A fascinating and insightful submission from the fascinating and insightful Hawley Schneider:
This article popped up in my gmail the other day, about a young bank intern named Kevin Colvin, who got busted by his boss for lying about a family emergency in order to miss work. He took advantage of his co-workers’ compassion in order to attend a Halloween party. And it worked. That is, until the photos of him in his fairy costume showed up on Facebook the next day (see left). His boss saw the photos, and Kevin was caught, obviously and publicly.
I think we often get away with “smaller” sins without even realizing ourselves that we commit them – not to mention hiding others and gradually moving on to more “advanced” wrongdoing. For example, the other day I bought a few items of clothing and left the store. The alarm went off, but they waved me on… It wasn’t until later that I realized there was a pair of pants in the bunch that was not on my receipt. I had stolen without even realizing it.
Sin is such a part of our human nature that we cannot live without seeing evidence of it around us. The author of this article seems to put herself on the same level as Colvin, saying “Who among us has never called in sick to attend an awesome kegger? Colvin’s biggest fail[ure], it seems, was allowing himself to get busted.” She acknowledges that in the end, we are all silly humans. She quotes the humorously named Shirky, who says, “colleges and job recruiters are going to figure out that if they disqualify applicants ‘for having an adolescence,’ they’re seriously limiting their talent pool.” In other words, we’re all in the same boat.
So here are the top three major concepts as I see them:
1. Privacy: A good hacker could access your email, perhaps even steal your identity, and spam people from your facebook/myspace/email. Just try google-ing your own name and see what you could learn about yourself. I fluctuate between loving Facebook for the ability to connect with friends near and far, old and new –and hating it, for the narcissistic elements, comparative and judgmental attributes, and well, the whole “knowing everybody’s beeswax” deal. How do we make sense of passages like Thessalonians 4:11 in our modern age of “crackberries” and bluetooths?!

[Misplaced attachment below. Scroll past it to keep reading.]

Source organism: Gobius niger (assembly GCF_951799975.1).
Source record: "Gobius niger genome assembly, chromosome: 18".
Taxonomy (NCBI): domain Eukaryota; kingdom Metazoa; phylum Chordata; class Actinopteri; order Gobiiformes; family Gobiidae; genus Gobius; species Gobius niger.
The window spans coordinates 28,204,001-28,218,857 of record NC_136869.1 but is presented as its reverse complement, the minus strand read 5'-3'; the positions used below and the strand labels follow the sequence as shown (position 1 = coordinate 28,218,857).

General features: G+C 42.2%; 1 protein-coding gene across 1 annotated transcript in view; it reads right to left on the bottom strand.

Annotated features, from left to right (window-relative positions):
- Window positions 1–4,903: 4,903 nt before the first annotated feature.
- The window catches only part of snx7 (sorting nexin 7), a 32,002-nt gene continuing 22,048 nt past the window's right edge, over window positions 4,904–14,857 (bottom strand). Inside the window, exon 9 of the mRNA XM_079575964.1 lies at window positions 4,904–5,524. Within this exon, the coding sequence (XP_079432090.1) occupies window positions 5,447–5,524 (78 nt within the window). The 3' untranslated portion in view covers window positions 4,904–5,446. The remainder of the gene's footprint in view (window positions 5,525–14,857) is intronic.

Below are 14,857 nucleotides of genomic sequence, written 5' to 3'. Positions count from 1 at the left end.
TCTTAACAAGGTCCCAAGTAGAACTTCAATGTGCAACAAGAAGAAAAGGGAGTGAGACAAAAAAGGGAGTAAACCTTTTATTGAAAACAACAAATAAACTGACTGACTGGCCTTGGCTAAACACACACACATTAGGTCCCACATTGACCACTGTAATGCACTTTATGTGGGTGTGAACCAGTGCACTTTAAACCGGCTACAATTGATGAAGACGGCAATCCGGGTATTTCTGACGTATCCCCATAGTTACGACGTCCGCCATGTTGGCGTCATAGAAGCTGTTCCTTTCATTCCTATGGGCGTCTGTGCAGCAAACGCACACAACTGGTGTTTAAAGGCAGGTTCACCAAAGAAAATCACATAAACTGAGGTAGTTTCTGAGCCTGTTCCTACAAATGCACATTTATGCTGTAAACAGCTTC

2. “Non-Christian-ese”: People understand Facebook. Okay, so maybe not Grandma Jean but certainly Facebook has become familiar to most, being referenced frequently in the media and filling plenty of email inboxes… The story functions as a great illustration that ultimately, you and I are no better than the next guy. What it comes down to is who gets caught (and has the evidence plastered all over the internet!). I’d dare to say that the author has a deeper understanding of the need for Grace and the universality of sin than many of us. She certainly seems to argue for a Theology of Grace over a Theology of Glory in those first few paragraphs, doesn’t she?
3. Punishment: How do we address thoughtless, selfish, and irresponsible behavior? The author’s stance seems to shift later in the article when she suggests that punishment might somehow rid us of this foolishness. But can we really ever get rid of our sinful nature? If so, how? Romans 3:23 springs to mind…
A final quote: “Some of us manage to draw the connection between the social dangers of doing stupid stunts in real life and having it documented on the Internet — for eternity. Meanwhile, if someone developed a device that released a mildly poisonous spider every time you went to upload an embarrassing an image, a lot more kids would get in a lot less trouble. Well, after those first few died off, anyway.”
Would they really get into less trouble? Or would we all die off? Perhaps that’s the real story behind Spiderman’s strength…